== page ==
|The Alfee (ジ・アルフィー)||April 18, 2003||episode 1706||October 3, 2003||episode 1729|
|Hitomi Shimatani (島谷ひとみ)||October 10, 2003||episode 1730||May 28, 2004||episode 1757|
|11.||Aa Ii na!
|W (ダブルユー)||June 4, 2004||episode 1758||March 18, 2005||episode 1787|
Three songs were used for the separate weekday Doraemon series. The start and end dates are not listed here, nor are the episodes they ran for.
|1.||Doraemon Ekaki-uta (ドラえもん・えかきうた)||Nobuyo Oyama (大山のぶ代)|
|2.||Doraemon Ondo (ドラえもん音頭)||Nobuyo Oyama, Koorogi '73 (大山のぶ代、こおろぎ'73)]]|
|3.||Dorami-chan Ekaki-uta (ドラミちゃんのえかきうた)||Keiko Yokozawa (横沢啓子)|
- Main article: List of Doraemon (1979 anime) episodes
- This Doraemon anime series is sometimes referred to in Asia as the Ōyama Edition (大山版), after Nobuyo Ōyama, the voice actress who voiced Doraemon in this series.
- Some episodes were adapted from manga chapters or made original was never made it into 2005 anime adaption. The getting made it into the new anime adaption chance are often very slim.
- Although it never succeeded airing in the U.S, or never aired in the United Kingdom, Ireland and Canada, there has been several attempts to license the 1979 version of Doraemon for the U.S market.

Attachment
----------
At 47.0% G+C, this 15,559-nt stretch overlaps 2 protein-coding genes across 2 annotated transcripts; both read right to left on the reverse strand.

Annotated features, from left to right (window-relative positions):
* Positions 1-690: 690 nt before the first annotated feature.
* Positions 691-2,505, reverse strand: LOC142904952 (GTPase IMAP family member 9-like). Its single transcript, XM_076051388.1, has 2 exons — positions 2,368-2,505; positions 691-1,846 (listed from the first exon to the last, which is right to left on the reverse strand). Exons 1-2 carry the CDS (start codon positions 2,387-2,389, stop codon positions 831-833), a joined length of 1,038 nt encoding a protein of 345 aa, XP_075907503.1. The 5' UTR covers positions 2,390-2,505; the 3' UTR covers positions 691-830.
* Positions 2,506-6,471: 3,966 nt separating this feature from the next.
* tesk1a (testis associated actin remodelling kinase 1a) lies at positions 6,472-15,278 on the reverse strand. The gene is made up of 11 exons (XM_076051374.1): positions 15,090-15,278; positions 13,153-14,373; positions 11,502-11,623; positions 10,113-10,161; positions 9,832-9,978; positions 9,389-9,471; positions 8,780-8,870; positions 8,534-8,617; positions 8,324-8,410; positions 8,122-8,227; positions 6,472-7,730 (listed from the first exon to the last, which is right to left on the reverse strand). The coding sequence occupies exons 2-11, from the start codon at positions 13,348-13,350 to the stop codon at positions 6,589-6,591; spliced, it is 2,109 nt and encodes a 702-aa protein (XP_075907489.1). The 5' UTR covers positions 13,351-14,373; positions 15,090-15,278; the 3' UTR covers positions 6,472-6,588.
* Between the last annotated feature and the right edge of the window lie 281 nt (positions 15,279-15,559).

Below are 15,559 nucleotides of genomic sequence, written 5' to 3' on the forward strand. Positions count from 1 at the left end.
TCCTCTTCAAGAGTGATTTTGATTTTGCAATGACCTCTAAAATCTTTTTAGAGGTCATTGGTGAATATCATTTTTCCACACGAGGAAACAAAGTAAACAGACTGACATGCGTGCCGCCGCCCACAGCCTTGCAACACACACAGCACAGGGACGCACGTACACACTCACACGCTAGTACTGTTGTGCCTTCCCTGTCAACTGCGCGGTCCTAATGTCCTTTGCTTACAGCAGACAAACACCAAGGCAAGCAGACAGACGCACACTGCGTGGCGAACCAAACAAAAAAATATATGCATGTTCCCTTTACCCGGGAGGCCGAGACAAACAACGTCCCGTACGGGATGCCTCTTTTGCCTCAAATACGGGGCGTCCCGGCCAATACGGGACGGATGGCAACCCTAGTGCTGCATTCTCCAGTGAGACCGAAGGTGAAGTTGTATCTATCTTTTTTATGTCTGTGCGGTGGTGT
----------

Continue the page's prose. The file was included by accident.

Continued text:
- An (unofficial) English dub of the 1979 Doraemon anime called Albert and Sydney aired in Barbados.
- Several episodes and movies of the 1979 anime were (illegally) dubbed into English in Asia and released on VCD.
- The 1979 series had several changes and updates:
- Ending Quickie was used during early episode of this anime adaption, which simulates the episode plot (and it's was different than the manga version of ending quickie.) until 2 October 1981 when the series refreshed, similar what happens to the another anime series Kirby: Right Back at Ya! (Only in the Japanese version of 73-100 episodes).
- Early episodes and early year of Doraemon had different design look until the series updated and refreshed a new character design look on October 2, 1981 in BGM and first appeared on episodes in few years later (approx. starting in 1982/1983). On the same time, Ending Quickie were removed in the subsequent series (as stated above.) Also, the episodes were extended from originally 7 minutes into 11 minutes.
- The episodes duration were extended and there are 3 episodes duration from 8 minutes 57 seconds, 10 minutes 50 seconds, 12 minutes 43 seconds.
- A episode from the 1979 series are also didn't aired or delayed due to this reason
- On 14 November 1986, There was a report about eruption of Mount Mihara.
- On July to August 2001, There was World Aquatics Championships event held in Japan. Also, the episodes originally aired on July to August 2001 were also skipped for no reason.
- On 23 October 2004, there was a report about the Chūetsu earthquake.
- This series also updated and changed new look again in April 1st, 1994.
- Beginning on March 3, 2000. The series transitioned from Mono to Stereo.
- This series shifted from original traditional hand drawing animation for almost 23 years to digital production and became full digital animation in October 4, 2002.
- Brubaker, Charles (July 30, 2013). Mini-Anime 1971-1980 - Cartoon Research. Retrieved on June 7, 2016